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Exp Aging Res. 1980 Dec;6(6):497-522.

The measurement of biological age.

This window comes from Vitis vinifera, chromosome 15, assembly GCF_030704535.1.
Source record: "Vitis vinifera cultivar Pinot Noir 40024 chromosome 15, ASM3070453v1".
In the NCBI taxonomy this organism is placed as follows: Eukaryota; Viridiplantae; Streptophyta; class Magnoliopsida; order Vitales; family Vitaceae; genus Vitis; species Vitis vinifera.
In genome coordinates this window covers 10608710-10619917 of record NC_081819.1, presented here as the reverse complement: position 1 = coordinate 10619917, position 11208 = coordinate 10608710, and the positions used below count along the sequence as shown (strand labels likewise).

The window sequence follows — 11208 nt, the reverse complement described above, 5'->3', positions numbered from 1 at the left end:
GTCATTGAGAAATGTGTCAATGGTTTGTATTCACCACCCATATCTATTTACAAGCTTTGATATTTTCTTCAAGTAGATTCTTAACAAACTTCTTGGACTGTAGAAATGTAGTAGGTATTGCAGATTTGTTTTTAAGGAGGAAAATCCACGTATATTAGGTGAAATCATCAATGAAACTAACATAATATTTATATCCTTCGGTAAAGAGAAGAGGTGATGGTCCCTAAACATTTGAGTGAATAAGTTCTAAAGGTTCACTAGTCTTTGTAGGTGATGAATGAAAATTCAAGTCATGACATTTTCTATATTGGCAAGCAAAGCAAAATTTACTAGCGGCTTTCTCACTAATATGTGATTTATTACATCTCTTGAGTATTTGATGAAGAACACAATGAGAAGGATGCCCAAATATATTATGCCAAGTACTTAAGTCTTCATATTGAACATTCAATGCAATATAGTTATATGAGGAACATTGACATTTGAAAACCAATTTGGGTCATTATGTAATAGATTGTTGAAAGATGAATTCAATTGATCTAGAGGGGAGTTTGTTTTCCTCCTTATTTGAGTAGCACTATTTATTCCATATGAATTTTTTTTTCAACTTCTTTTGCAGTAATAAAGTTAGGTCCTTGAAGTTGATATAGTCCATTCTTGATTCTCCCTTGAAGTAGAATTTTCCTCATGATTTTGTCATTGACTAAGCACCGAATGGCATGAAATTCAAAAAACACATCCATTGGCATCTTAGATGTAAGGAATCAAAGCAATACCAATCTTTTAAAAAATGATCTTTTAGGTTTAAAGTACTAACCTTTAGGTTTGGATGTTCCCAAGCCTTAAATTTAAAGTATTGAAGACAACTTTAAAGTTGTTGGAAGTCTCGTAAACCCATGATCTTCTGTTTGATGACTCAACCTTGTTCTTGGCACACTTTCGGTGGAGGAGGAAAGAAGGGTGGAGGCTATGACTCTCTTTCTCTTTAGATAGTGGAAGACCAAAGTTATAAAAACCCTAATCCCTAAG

One of the objectives of gerontological research is to achieve, reproducibly and at will, a verifiable discrepancy between the chronological and biological age of organisms. To accomplish this, the experimenter must be in a position to measure biological age independently. In theory, this can be done in the three ways: by actuarial analysis of large populations, assessment of overall morbidity, or observation of chronic degenerative changes that can be actually measured or graded according to a scale. Of these three approaches, only the last appears to be promising in experimental research. However, not all progressive degenerative changes represent practically useful parameters of biological age. Criteria for their evaluation are presented, and their theoretical prerequisites as well as concrete applications discussed. In a more general way, one has to be aware that biological age is a statistical entity. It cannot be directly observed but only inferred from quantifiable epiphenomena, and is, as such, not measurable like temperature or weight.

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